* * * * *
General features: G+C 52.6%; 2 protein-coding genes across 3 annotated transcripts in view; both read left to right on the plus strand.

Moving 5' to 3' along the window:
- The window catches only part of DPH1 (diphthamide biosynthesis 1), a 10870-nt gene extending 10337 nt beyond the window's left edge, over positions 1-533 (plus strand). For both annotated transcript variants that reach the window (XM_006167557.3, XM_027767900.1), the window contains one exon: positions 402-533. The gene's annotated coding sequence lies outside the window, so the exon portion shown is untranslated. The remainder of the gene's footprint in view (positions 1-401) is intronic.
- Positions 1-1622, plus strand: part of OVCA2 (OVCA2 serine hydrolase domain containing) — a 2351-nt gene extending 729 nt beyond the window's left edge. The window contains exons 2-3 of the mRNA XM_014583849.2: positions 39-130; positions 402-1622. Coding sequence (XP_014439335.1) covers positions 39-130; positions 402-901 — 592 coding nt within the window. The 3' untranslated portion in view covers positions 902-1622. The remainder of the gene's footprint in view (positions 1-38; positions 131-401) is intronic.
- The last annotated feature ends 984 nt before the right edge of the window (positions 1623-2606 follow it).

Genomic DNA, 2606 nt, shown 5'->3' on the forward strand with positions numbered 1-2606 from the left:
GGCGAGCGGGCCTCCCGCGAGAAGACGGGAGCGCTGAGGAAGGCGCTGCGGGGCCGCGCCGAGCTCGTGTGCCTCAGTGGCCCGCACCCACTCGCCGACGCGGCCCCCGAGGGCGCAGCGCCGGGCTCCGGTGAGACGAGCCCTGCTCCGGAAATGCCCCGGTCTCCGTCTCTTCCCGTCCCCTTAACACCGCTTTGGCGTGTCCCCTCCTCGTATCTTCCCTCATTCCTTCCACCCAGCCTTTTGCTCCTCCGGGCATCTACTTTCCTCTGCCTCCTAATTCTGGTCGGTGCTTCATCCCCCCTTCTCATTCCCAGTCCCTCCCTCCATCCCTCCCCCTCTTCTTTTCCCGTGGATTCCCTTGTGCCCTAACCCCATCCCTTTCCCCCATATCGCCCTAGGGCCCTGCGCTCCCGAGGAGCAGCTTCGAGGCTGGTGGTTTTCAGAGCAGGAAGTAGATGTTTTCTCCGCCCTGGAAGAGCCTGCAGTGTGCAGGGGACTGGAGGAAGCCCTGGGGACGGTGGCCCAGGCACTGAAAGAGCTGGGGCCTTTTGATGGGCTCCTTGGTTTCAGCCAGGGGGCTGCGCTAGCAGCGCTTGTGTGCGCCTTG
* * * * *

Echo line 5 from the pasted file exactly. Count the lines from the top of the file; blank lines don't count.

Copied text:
- The last annotated feature ends 984 nt before the right edge of the window (positions 1623-2606 follow it).